Google says that my ads “earned” a total of $39.42 in the 20-month span they appeared.  But Google won’t send me one cent of it until the total reaches $100, which in my case will take another two-and-a-half years, or somewhere around President Biden’s 83rd birthday.  Put that way, it’s clearly time for me to break up with Google and wash them right out of my website’s hair, I mean, code.

To replace the ads on my picture framing posts, I now display a “Buy Me a Coffee” appeal.  You have probably seen these on other sites — they are essentially micro-donations of coffee-cup size.  I will give the proceeds to charity, as I planned to do with my ad income, but I don’t have to wait for the total to reach x dollars.  One generous reader, an artist from the Midwest I believe, already tipped $10.  (I mention this not to go all Jerry Lewis on you, but to point out the effectiveness of this approach vs. the ads.)

You might ask, why bother with this at all?  I guess it’s mainly a way for people to express (and for me to receive) a tangible sign of appreciation that goes beyond a thanks.  It says that some people see enough value in what I wrote to actually pay something for it, which is affirming.

Now I can look forward to each and every one of President Biden’s birthdays this decade without thinking about Google, worrying about selling out, or being reminded of my poor entrepreneurial skills.  May Joe live 100 years.

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I am inviting my treasured subscribers and readers to help co-write a future post here at The 100 Billionth Person.  The subject, as best as I can frame it, will be shared shorthand. Let me explain…

You and your partner/best friend might use a word or phrase whose full meaning only the two of you understand.  Either of you might occasionally mention it in conversation with the other, to quickly convey a certain concept or idea.  The word/phrase likely sprang from a specific shared experience, but has since become your shorthand for a more general idea.

For example, I can name two shared-shorthand terms of ours: “The Ashley Principle” and “The John Sexton Rule.”  (I will explain the meaning of these when I compile the post.)

To clarify, shared shorthand is more than a simple analogy like, “This is just like the time we ran out of gas in Sheakleyville, Pennsylvania.”  Instead, just the word Sheakleyville suffices to refer (for the umpteenth time already) to the consequences of being inattentive to one’s fuel situation while driving late at night in the dead of winter in the middle of nowhere.  But more generally, the word Sheakleyville conveys the lack of foresight at the worst possible time.  At least it does in a certain household.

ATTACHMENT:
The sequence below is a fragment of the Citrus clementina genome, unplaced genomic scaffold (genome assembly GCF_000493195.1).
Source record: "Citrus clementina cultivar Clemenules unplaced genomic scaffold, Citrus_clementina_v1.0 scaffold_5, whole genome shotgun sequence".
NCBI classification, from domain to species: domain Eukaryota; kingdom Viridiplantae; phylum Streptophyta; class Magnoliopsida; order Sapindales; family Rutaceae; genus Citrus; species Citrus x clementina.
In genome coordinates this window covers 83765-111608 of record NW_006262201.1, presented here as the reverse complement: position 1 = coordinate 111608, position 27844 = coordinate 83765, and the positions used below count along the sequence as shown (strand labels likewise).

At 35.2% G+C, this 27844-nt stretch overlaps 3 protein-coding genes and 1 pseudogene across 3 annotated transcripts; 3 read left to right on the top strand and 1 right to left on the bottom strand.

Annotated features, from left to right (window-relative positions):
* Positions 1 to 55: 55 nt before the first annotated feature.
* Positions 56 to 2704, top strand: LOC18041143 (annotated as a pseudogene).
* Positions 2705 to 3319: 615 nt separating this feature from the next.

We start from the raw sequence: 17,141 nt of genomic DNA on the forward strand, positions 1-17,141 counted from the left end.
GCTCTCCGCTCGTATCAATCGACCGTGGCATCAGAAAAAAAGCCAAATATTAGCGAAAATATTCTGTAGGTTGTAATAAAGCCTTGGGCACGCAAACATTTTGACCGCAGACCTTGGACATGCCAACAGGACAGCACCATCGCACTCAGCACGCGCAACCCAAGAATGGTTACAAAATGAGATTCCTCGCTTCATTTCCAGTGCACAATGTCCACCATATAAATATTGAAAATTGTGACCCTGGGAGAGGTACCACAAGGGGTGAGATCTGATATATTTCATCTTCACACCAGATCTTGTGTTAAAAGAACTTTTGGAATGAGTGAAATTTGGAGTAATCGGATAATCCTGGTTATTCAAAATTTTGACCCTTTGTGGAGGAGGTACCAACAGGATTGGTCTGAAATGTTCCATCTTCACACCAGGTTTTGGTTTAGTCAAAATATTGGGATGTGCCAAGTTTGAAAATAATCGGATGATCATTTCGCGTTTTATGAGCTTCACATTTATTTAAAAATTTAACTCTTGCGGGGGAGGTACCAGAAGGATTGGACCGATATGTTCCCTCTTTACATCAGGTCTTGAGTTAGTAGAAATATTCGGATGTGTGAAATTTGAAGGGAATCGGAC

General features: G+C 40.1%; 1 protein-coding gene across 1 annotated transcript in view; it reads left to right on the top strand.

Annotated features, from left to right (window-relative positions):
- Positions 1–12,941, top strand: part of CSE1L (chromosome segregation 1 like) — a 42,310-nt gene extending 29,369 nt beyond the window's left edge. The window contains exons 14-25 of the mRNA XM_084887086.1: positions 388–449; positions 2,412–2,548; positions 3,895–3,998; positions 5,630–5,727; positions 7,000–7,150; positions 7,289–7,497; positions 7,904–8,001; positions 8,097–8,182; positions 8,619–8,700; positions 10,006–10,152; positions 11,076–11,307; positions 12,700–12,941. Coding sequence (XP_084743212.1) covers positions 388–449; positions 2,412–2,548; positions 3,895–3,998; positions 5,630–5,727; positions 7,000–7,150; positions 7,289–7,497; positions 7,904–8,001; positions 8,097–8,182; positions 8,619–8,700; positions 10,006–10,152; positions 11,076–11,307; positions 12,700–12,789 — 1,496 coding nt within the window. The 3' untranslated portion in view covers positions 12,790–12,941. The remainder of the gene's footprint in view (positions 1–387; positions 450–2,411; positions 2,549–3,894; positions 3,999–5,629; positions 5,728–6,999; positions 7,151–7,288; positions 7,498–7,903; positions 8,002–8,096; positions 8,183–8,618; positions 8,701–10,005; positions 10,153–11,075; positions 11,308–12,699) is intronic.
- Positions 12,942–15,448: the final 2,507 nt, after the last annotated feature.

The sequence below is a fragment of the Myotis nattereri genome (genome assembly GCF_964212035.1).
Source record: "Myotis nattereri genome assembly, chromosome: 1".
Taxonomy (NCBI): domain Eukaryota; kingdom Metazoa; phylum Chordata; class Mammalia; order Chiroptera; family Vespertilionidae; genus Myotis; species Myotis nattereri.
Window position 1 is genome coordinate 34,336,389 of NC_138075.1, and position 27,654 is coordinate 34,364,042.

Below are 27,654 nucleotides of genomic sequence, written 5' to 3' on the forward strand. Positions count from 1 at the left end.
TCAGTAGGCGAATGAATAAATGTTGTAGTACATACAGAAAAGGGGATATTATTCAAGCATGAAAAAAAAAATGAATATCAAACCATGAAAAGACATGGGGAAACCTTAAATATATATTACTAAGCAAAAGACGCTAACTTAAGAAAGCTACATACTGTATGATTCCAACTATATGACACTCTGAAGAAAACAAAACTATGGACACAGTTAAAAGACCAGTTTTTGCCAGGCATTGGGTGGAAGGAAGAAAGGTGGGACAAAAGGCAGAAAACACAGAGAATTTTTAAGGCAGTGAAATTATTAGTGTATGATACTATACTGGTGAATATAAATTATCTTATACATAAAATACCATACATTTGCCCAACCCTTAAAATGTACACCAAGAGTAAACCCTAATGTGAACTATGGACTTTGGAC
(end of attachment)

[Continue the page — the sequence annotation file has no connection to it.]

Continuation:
There should be a better term for this than shared shorthandSecret word and codeword sound too conspiratorial, while jargon and lingo refer more to local or in-group language.  It is not metaphor (e.g., “the world is a stage”) and not really metonymy (e.g., using “suit”  to refer to a business executive).  Maybe some English major who subscribes to the blog (you know who you are) can help us all out here.

In any event, I am calling on my readers to share personal examples of shared shorthand.  This will make the post more fun than me just writing about ours.  In your contribution, name the word/phrase, of course, along with some details about its origin and the shared meaning it now has for the two of you.  A few sentences would be fine, but feel free to be as lengthy as the story calls for.

Rather than post your contribution as a comment, I would prefer that you email it to me at the100billionthperson [at]  That way, I can compile and publish all the entries at the same time.  I will use contributors’ first names only.

I’d like to publish this post in the next few weeks, so please don’t delay!  I look forward to hearing/posting your shared shorthand examples and the stories behind them.  Thanks!